Responding to coronavirus concerns, the sheriff's department has taken active steps to reduce the inmate population at jail facilities, essentially releasing people with less than 30 days left on their sentences, Sheriff Alex Villanueva said Monday.
"We're protecting that population from potential exposure," he said. "This is about being prepared, not scared."
Since Feb. 28, inmate levels have dropped from 17,076 in custody to 16,459 -- a reduction of more than 600. Villanueva said many of those people were freed because they had less than 30 days left on their sentence. He also said deputies have been instructed to cite and release people in select circumstances.
He stressed that no one in the jails has tested positive for coronavirus, although 35 inmates are under quarantine at various jail facilities -- nine at the Correctional Treatment Center, 21 at the Men's Central Jail and five at the Twin Towers Correctional Facility.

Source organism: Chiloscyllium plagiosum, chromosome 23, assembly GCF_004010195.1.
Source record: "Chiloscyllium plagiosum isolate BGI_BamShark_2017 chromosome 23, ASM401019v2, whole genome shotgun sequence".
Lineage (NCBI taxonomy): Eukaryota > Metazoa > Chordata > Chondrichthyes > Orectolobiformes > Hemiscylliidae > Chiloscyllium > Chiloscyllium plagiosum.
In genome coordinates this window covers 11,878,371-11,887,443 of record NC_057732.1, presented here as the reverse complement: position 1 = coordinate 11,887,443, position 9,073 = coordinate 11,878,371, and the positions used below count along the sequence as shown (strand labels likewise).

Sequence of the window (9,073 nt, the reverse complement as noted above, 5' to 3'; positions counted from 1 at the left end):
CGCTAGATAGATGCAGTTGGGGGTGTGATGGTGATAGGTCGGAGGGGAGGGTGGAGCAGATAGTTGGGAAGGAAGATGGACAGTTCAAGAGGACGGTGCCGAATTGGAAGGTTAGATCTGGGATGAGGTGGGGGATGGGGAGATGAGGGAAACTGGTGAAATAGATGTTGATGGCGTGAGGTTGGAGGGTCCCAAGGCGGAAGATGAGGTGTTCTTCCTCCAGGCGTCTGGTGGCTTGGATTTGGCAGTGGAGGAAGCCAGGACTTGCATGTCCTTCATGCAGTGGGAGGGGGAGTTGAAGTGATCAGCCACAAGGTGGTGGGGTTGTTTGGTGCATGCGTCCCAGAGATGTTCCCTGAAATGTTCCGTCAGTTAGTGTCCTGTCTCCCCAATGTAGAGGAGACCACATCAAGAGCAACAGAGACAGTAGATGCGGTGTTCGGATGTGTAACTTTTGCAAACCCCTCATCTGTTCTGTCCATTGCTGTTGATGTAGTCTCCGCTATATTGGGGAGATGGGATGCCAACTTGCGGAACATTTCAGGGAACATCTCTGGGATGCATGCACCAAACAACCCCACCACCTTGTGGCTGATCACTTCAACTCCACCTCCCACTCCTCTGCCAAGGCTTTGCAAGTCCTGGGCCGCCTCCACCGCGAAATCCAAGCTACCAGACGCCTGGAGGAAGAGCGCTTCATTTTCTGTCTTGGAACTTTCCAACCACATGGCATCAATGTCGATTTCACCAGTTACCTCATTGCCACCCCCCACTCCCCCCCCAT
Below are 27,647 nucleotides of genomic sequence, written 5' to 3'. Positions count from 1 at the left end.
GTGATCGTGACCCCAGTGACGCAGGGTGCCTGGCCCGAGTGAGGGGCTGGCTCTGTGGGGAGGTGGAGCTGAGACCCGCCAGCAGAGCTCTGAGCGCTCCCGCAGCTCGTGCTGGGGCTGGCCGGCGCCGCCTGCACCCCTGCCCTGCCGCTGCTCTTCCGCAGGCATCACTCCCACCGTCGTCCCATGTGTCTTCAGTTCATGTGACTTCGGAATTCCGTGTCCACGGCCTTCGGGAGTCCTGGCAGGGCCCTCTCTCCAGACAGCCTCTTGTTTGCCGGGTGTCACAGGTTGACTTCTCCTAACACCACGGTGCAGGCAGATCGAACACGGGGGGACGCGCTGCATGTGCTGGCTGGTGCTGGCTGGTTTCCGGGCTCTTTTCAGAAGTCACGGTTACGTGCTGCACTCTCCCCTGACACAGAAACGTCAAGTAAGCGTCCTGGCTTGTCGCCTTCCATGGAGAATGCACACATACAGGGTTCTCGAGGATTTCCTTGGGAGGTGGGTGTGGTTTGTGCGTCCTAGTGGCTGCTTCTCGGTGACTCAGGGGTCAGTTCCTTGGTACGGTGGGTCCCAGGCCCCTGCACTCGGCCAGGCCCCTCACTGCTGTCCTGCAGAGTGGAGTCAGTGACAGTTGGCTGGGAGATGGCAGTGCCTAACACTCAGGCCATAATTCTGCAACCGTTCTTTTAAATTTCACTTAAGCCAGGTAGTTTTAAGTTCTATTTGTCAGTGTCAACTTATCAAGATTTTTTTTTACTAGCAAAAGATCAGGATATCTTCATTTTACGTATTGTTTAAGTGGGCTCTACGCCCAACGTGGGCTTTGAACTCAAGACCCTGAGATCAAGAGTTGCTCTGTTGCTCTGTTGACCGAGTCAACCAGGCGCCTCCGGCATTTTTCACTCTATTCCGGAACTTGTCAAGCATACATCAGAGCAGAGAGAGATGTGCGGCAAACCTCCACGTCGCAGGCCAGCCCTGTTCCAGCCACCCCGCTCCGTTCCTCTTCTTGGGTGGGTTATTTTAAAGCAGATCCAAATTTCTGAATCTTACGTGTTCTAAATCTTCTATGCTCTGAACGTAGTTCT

The sheriff's department is also asking cities that contract its services to hold on to arrestees for up to 48 hours -- right up until the point of arraignment -- and to coordinate to find a suitable alternative if a suspect is exhibiting symptoms, Villanueva said.
People who are brought to the county jail are being heat-scanned. Villanueva said he has directed deputies to cite and release "everyone they can," adding anyone showing viral symptoms must receive medical clearance before they can be booked into a correctional facility.
"They're doing their best," he said, adding the average number of arrests have dropped from 300 to just 60 per day. "They're doing a good job of triaging who needs to be arrested and not."
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The sheriff's department has canceled vacations for staffers through April, issued new safety equipment and unfroze some funds, in order to make more sanitation items available.
Non-essential employees are being tasked with custody and patrol duties, as the county's deputies step up patrols around shopping centers and distribution hubs -- in a response to the concern about food shortages among the general population that has emptied grocery aisles across the Southland.
Despite the sweeping action, the department has a very small number of employees in self-quarantine and no large increase in sick calls.
However, station lobbies won't be closing any time soon, Villanueva pledged.
"We want them to remain open for a variety of reasons," he said, adding that visitation, and other services, will still be an option. "Just notify us ahead of time."